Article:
Often used in marketing, the SWOT also makes it possible to take stock of the company, its internal and external factors to give a new strategic orientation. A SWOT made 5 years ago will probably not be the same today. What new elements come into play? Based on the new elements defined, how can you improve your marketing strategy and get ahead of your competitors? The tool will certainly be used to take stock of what is happening in your company and its environment, but it is above all a good way to unearth emerging trends and highlight them in your future strategy.


Good practices to remember from SWOT

While this sounds like a simple exercise, it’s not just about filling a table with enumerations. We must ask ourselves the right questions and ask ourselves what happens next.

  • Above all, it is necessary to know how to be realistic during the analyses. Overestimating or underestimating your own abilities or those of the competition and the market will only point you in the wrong direction and you risk losing your Goals.
  • Rank what you have listed in order of importance, from weakest to strongest, or vice versa.
  • Go to the basics! There is no point in making endless lists. Keep in mind the objective of your SWOT and why you decided to use it. Each element of the analysis should be able to shed a little more light on your future decisions. In addition, the elements presented must have a working solution that follows behind. It is therefore necessary to think carefully about what will be included.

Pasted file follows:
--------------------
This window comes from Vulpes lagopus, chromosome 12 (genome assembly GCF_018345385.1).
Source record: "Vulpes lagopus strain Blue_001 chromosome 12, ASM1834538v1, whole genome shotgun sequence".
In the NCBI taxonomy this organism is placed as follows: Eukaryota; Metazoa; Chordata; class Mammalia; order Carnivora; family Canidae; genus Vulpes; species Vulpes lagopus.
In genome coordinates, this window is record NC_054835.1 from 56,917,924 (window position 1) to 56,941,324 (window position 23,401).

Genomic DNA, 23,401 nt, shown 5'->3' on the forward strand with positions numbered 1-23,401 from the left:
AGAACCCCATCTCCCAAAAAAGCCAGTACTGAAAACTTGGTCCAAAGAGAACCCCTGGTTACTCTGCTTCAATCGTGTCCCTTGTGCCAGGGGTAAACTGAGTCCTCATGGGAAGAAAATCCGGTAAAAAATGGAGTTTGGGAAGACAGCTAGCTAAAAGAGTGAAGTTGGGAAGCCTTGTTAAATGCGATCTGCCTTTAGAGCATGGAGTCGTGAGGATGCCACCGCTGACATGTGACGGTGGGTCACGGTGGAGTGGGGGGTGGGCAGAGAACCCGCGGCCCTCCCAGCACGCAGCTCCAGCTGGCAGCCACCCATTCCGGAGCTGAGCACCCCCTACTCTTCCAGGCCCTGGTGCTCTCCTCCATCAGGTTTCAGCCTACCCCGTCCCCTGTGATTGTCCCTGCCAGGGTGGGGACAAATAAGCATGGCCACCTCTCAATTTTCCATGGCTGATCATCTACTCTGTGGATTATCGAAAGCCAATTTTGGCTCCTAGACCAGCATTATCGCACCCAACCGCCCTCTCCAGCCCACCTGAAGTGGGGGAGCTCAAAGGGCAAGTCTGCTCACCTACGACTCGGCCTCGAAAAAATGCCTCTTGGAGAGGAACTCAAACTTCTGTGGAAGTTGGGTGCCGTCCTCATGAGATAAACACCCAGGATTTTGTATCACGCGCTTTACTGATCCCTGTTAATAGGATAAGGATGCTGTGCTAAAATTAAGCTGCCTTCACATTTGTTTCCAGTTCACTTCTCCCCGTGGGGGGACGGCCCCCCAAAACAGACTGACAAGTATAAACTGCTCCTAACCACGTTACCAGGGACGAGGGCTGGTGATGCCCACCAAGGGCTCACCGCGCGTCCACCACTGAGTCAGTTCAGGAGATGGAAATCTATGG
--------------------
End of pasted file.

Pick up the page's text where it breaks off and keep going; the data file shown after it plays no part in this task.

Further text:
• Once you have defined your weaknesses, ask yourself what means you are going to put in place over what period of time to transform them into strengths.
  • Seize opportunities and don’t be intimidated by threats! On the contrary, counter them by compensating with the means available to you. Are all your competitors present on television or radio? So develop the digital aspect and be the one who will take the lead on the web! Take threats and turn them to your advantage.
  • Taking action against weaknesses and threats is good, but building on strengths and opportunities is better! Put the odds on your side by consolidating your assets!
  • Do not hesitate to ask for your colleague’s eye. He may well have spotted other interesting and relevant strengths, weaknesses, opportunities or threats.


SWOT does not solve everything!

Like everything, this tool has its limits. The SWOT alone does not make it possible to define the entire strategy of a company. It will be necessary to reinforce the data with other reflections or other matrices such as those of McKinsey which insists on the attractiveness of an activity or Porter’s 5 forces which broaden the notion of competition. We can also ask ourselves questions about the complete objectivity of the tool. It can be difficult to remain 100% factual, but we must remember that this is a decision-making tool, not a guide or a prescription.

As you will have understood, the SWOT is not a simple table to be filled in to assess the situation of your company. Above all, it’s about being able to question yourself, bounce back and act according to the objectives set at each stage of the marketing strategy and the final results!

Do you want to practice? Jappuru has prepared a practical sheet for you with the right questions to ask yourself before filling in the matrix! It’s your turn !